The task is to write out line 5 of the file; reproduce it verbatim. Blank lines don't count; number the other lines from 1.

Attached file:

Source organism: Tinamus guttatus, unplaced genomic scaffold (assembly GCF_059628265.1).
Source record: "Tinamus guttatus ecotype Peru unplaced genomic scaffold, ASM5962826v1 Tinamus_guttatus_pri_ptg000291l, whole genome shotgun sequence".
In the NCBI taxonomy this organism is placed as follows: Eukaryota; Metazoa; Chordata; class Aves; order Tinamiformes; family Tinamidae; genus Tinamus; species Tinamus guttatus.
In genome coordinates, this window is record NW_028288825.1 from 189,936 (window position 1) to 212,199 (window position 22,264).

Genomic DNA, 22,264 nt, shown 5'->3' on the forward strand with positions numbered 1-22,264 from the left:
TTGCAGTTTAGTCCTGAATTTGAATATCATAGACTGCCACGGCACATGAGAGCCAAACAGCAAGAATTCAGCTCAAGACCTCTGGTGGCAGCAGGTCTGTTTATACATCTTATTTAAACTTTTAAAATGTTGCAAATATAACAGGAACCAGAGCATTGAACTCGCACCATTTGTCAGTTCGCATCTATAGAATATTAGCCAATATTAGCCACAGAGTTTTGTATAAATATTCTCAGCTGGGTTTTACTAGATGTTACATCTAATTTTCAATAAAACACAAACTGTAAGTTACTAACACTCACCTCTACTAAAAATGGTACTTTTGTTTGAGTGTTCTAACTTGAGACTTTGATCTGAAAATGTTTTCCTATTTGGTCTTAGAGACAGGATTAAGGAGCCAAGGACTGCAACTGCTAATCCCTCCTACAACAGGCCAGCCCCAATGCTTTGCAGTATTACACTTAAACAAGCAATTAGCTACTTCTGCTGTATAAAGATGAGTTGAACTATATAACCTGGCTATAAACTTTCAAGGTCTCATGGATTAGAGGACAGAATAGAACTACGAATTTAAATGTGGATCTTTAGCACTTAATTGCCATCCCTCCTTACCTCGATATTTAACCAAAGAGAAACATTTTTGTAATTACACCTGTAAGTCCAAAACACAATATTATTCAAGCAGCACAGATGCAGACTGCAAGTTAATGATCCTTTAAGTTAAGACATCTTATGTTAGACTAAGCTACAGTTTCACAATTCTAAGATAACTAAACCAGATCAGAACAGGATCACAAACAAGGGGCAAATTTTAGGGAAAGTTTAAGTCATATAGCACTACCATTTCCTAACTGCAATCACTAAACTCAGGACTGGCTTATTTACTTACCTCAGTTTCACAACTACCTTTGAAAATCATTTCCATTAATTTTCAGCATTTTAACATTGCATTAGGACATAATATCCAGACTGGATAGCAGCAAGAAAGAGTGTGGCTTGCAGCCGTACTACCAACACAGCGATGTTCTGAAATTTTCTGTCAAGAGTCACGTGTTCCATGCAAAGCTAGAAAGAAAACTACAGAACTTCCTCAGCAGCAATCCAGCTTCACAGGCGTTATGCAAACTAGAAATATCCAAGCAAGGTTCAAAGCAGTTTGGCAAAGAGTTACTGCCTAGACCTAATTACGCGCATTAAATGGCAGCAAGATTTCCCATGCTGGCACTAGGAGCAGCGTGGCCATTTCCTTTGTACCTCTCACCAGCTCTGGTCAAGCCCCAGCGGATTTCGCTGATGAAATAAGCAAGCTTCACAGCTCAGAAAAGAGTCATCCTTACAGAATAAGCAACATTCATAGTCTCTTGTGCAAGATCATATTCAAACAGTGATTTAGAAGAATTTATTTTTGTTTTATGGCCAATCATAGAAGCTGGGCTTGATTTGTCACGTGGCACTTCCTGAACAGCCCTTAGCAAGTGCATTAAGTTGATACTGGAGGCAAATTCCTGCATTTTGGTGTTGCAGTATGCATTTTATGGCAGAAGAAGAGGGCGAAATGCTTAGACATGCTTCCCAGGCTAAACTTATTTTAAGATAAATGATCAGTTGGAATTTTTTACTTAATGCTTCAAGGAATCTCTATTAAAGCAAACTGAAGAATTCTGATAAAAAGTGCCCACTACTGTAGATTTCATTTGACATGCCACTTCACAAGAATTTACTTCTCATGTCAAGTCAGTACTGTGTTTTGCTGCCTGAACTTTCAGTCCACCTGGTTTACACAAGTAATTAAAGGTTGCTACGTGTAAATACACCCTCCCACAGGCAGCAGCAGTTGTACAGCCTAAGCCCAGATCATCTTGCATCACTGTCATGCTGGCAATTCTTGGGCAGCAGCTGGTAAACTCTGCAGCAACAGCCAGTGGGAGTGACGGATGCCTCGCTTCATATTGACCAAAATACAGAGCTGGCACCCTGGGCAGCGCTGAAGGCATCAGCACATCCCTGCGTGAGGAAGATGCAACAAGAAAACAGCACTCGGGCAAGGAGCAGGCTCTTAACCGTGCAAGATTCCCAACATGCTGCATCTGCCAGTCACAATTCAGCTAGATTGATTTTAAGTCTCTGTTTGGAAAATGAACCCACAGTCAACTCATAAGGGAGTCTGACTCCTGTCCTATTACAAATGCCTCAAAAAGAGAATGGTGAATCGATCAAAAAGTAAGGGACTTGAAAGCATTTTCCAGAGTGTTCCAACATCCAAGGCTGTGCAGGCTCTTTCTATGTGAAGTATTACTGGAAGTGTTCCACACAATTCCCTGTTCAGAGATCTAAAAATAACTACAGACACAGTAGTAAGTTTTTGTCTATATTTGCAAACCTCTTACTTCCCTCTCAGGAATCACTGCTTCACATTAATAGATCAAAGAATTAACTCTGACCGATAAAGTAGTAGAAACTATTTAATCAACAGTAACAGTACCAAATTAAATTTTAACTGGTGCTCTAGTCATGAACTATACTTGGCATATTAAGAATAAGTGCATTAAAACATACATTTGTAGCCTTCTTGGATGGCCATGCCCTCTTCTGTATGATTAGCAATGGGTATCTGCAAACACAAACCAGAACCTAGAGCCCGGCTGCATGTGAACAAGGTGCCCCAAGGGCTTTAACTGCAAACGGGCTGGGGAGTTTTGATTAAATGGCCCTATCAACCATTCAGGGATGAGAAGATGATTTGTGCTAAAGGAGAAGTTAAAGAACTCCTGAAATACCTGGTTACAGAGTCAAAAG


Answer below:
Genomic DNA, 22,264 nt, shown 5'->3' on the forward strand with positions numbered 1-22,264 from the left: